The Google Pixel series is Google’s attempt to have the purest, reference series of Android smartphones. The Pixel 4 and 4 XL continue that time-worn tradition – but with a few surprises.
Codenames are coral and flame for the Pixel 4 and 4 XL respectively. While Google never intended to make the world’s most fully featured or king of the smartphone heap they do want others to look at it and say, “See what you can do with a Qualcomm reference design (in this case the SD855) and Pure Android (in this case Android 10 – ‘Q’).
And they succeed. There are legions of fans that would never leave the Pixel world. Fast and guaranteed updates to at least the next version of Android, monthly security patches, no bloatware and a very decent single lens camera that ties with the DxOMark for the iPhone XR and is one point ahead of the Samsung Galaxy Note9.
In our November 2018 review in November, we called it “The thinking person’s flagship smartphone” and it is a Goldilocks-style – not too hot, not too cold, just right device. In fact, it is GadgetGuy’s reference phone that we use to compare all comers with because apart from camera smarts (a Google-designed camera co-processor) it is unadulterated.
And the price. $1199/1349 for the 4/64GB versions at launch and you can get a legitimate Australian model for $899/1049 from JB Hi-Fi (forget those damned grey/parallel imports).
My only gripe with the design is lack of a microSD slot (Google offers unlimited picture storage in the cloud and OTG means you can plug in a flash drive). We rated it 4.3-out-of-5.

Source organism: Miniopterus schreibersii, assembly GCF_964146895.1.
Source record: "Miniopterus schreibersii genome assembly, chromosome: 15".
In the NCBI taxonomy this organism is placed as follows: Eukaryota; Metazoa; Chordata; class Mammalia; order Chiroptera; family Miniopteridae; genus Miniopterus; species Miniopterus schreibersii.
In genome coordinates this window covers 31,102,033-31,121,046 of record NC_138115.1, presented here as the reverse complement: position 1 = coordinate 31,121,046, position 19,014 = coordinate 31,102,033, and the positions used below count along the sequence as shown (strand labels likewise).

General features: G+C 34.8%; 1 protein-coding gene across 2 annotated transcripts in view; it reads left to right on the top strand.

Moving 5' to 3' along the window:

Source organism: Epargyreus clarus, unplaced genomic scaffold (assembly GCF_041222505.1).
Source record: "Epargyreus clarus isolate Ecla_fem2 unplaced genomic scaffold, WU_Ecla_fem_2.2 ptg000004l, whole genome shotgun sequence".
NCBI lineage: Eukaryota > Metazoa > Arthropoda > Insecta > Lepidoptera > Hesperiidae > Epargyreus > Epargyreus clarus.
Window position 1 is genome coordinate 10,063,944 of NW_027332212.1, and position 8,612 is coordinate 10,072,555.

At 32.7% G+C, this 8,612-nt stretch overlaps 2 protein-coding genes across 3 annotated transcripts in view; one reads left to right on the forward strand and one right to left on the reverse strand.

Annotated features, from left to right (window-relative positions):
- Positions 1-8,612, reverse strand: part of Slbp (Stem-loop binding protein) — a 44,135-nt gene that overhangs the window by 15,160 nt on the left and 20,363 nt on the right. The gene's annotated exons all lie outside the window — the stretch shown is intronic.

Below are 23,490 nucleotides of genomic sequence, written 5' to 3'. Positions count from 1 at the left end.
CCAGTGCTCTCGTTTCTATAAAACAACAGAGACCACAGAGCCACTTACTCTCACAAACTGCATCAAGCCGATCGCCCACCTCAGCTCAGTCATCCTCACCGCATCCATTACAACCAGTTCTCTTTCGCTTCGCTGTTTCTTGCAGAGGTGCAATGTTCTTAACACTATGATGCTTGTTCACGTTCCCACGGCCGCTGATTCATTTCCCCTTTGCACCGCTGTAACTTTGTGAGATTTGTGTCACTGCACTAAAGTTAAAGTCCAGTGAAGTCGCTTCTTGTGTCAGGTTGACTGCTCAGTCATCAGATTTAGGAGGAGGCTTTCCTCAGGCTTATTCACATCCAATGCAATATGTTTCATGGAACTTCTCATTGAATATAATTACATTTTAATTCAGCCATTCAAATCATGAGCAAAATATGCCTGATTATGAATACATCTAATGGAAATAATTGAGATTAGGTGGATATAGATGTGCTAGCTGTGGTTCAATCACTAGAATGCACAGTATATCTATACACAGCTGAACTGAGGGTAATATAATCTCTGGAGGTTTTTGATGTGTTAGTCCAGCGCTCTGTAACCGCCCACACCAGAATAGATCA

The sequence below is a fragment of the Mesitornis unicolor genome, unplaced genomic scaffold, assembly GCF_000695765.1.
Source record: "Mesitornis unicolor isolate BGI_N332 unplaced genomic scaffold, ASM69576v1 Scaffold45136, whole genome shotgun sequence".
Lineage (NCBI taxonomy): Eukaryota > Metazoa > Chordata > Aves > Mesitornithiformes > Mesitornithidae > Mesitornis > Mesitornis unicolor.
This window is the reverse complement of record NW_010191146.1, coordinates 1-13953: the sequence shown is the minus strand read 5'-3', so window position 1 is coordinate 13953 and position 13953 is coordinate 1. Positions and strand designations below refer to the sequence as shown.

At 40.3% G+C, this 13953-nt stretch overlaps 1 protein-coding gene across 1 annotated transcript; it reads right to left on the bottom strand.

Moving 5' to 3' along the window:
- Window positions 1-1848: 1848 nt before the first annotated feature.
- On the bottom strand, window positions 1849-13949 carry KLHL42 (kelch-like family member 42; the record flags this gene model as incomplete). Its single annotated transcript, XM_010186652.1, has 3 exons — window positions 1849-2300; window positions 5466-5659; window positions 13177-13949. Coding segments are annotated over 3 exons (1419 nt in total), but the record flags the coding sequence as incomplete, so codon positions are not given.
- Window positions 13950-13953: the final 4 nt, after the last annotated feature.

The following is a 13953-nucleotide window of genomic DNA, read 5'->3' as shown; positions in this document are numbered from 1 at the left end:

If you want the best Android phone, go to the Android maker. Enter Google Pixel 4 and 4 XL
The next version will not launch until October, so details are scant. What we understand is the HTC 13+ (if we ever see it) and Pixel 4 share much of the pedigree, but the HTC may be later than its typical May launch as 5G only.
There may be three models – an entry-level, 5.0-inch Pixel 4a, 5.5/5.75-inch Pixel 4 and 6.5-inch Pixel 4 XL. We take the 4a rumour with a grain of salt and if it does see the light of day count on a Qualcomm SD6XX series processor.
Google is not out to gain market share by filling sales niches. Having said that there is a hole in the small pocketable market.
Qualcomm SD855 is the superchip of 2019. Google adds its photo-coprocessor and a Titan security chip – otherwise it is a reference design. That means it is a world phone, all 4G LTE bands (with a custom ROM for Australia) and no Telco software or firmware mods.
Prototypes testing found on GeekBench show 3296 points single-core and 9235 multi-core – consistent with the SD855 chip.
This chip includes Wi-Fi AX, Bluetooth 5.0 (with Aqstic/aptX), Quick Charge 4+ (USB-C PD 3.0), neural processing unit (AI) and all the other smarts like 4K recording and playback support.
In keeping with its “I can do anything, other flagships can do” mantra it will slip in 6/128GB with a 256GB option.
And no, we won’t see a gChip – Google’s rumoured ARM chip to match Apple, Samsung and Huawei. Google and Qualcomm are too symbiotic to go separate ways yet.
There are rumours of a dual sim, but Google may stick to is single sim and eSIM (if ever Australian Telcos get around to enabling it). Whatever, you can count on dual sim concurrent use and things like VoLTE and VoWiFi.